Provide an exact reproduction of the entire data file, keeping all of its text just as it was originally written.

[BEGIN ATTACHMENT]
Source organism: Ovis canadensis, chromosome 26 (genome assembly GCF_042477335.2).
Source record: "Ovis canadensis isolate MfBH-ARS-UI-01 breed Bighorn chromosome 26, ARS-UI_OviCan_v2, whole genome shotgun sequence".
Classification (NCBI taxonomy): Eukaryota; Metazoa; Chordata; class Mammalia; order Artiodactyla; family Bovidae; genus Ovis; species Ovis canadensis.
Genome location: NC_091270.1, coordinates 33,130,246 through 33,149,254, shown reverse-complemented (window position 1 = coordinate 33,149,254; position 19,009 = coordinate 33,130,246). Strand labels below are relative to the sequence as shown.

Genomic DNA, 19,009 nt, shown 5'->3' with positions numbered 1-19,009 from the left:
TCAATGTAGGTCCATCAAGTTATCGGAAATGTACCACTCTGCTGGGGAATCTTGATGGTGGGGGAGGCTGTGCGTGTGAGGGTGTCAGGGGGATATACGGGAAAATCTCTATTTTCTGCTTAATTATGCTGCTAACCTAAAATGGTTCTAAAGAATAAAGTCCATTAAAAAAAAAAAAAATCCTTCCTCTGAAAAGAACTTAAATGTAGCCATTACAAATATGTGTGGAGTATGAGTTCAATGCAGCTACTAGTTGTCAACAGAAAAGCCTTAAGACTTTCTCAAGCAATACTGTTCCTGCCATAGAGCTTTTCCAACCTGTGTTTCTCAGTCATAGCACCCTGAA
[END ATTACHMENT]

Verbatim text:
Source organism: Ovis canadensis, chromosome 26 (genome assembly GCF_042477335.2).
Source record: "Ovis canadensis isolate MfBH-ARS-UI-01 breed Bighorn chromosome 26, ARS-UI_OviCan_v2, whole genome shotgun sequence".
Classification (NCBI taxonomy): Eukaryota; Metazoa; Chordata; class Mammalia; order Artiodactyla; family Bovidae; genus Ovis; species Ovis canadensis.
Genome location: NC_091270.1, coordinates 33,130,246 through 33,149,254, shown reverse-complemented (window position 1 = coordinate 33,149,254; position 19,009 = coordinate 33,130,246). Strand labels below are relative to the sequence as shown.

Genomic DNA, 19,009 nt, shown 5'->3' with positions numbered 1-19,009 from the left:
TCAATGTAGGTCCATCAAGTTATCGGAAATGTACCACTCTGCTGGGGAATCTTGATGGTGGGGGAGGCTGTGCGTGTGAGGGTGTCAGGGGGATATACGGGAAAATCTCTATTTTCTGCTTAATTATGCTGCTAACCTAAAATGGTTCTAAAGAATAAAGTCCATTAAAAAAAAAAAAAATCCTTCCTCTGAAAAGAACTTAAATGTAGCCATTACAAATATGTGTGGAGTATGAGTTCAATGCAGCTACTAGTTGTCAACAGAAAAGCCTTAAGACTTTCTCAAGCAATACTGTTCCTGCCATAGAGCTTTTCCAACCTGTGTTTCTCAGTCATAGCACCCTGAA